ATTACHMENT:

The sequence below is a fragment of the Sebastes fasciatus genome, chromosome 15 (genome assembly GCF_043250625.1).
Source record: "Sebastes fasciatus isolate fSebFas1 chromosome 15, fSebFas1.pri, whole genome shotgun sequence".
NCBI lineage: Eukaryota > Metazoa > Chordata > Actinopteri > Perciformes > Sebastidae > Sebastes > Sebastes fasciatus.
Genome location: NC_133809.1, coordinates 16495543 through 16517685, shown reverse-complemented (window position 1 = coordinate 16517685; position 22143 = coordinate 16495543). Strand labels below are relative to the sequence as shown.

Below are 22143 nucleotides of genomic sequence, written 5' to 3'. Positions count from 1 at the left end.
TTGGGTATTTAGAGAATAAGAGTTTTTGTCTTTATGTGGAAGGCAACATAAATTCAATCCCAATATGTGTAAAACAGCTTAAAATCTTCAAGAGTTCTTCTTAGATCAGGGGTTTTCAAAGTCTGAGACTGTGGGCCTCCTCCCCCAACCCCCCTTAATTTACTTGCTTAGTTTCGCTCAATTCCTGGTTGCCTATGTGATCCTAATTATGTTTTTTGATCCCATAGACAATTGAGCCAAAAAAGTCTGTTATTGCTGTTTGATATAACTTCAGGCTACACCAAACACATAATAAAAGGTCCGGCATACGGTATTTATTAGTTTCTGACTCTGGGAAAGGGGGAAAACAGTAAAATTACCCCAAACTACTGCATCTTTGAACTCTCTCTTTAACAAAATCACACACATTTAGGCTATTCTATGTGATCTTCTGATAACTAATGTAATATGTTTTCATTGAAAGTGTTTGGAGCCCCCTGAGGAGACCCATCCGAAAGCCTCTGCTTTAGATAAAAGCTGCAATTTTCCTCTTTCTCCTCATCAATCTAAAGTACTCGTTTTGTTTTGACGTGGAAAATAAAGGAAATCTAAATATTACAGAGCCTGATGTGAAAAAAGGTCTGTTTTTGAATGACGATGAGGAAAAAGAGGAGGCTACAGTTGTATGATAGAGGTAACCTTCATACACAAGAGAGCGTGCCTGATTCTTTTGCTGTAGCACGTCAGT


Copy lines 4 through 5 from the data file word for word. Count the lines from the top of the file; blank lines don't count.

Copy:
Genome location: NC_133809.1, coordinates 16495543 through 16517685, shown reverse-complemented (window position 1 = coordinate 16517685; position 22143 = coordinate 16495543). Strand labels below are relative to the sequence as shown.

Below are 22143 nucleotides of genomic sequence, written 5' to 3'. Positions count from 1 at the left end.